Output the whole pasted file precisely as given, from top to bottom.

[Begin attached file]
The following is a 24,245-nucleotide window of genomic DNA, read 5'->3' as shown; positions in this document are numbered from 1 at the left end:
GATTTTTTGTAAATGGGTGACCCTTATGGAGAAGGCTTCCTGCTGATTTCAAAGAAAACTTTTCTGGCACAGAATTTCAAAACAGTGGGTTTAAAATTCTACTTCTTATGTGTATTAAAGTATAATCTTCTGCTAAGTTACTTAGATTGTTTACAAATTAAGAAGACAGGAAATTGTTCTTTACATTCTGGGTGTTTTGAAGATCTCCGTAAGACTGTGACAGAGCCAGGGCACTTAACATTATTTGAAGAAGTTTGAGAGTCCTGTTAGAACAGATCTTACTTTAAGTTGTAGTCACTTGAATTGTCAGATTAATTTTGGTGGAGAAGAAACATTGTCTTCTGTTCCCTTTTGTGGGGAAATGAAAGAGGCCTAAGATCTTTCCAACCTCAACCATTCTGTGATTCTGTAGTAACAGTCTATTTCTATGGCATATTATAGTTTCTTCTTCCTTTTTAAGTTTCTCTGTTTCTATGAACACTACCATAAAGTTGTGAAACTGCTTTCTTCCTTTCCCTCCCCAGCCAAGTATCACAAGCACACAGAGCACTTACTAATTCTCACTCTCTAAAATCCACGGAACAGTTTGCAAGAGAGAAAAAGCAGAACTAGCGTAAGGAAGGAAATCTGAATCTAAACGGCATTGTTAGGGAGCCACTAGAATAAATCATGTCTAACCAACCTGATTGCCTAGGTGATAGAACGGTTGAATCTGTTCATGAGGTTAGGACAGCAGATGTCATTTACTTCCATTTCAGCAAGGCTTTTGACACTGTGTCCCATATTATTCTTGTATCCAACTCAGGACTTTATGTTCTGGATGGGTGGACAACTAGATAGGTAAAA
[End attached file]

The following is a 24,245-nucleotide window of genomic DNA, read 5'->3' as shown; positions in this document are numbered from 1 at the left end:
GATTTTTTGTAAATGGGTGACCCTTATGGAGAAGGCTTCCTGCTGATTTCAAAGAAAACTTTTCTGGCACAGAATTTCAAAACAGTGGGTTTAAAATTCTACTTCTTATGTGTATTAAAGTATAATCTTCTGCTAAGTTACTTAGATTGTTTACAAATTAAGAAGACAGGAAATTGTTCTTTACATTCTGGGTGTTTTGAAGATCTCCGTAAGACTGTGACAGAGCCAGGGCACTTAACATTATTTGAAGAAGTTTGAGAGTCCTGTTAGAACAGATCTTACTTTAAGTTGTAGTCACTTGAATTGTCAGATTAATTTTGGTGGAGAAGAAACATTGTCTTCTGTTCCCTTTTGTGGGGAAATGAAAGAGGCCTAAGATCTTTCCAACCTCAACCATTCTGTGATTCTGTAGTAACAGTCTATTTCTATGGCATATTATAGTTTCTTCTTCCTTTTTAAGTTTCTCTGTTTCTATGAACACTACCATAAAGTTGTGAAACTGCTTTCTTCCTTTCCCTCCCCAGCCAAGTATCACAAGCACACAGAGCACTTACTAATTCTCACTCTCTAAAATCCACGGAACAGTTTGCAAGAGAGAAAAAGCAGAACTAGCGTAAGGAAGGAAATCTGAATCTAAACGGCATTGTTAGGGAGCCACTAGAATAAATCATGTCTAACCAACCTGATTGCCTAGGTGATAGAACGGTTGAATCTGTTCATGAGGTTAGGACAGCAGATGTCATTTACTTCCATTTCAGCAAGGCTTTTGACACTGTGTCCCATATTATTCTTGTATCCAACTCAGGACTTTATGTTCTGGATGGGTGGACAACTAGATAGGTAAAA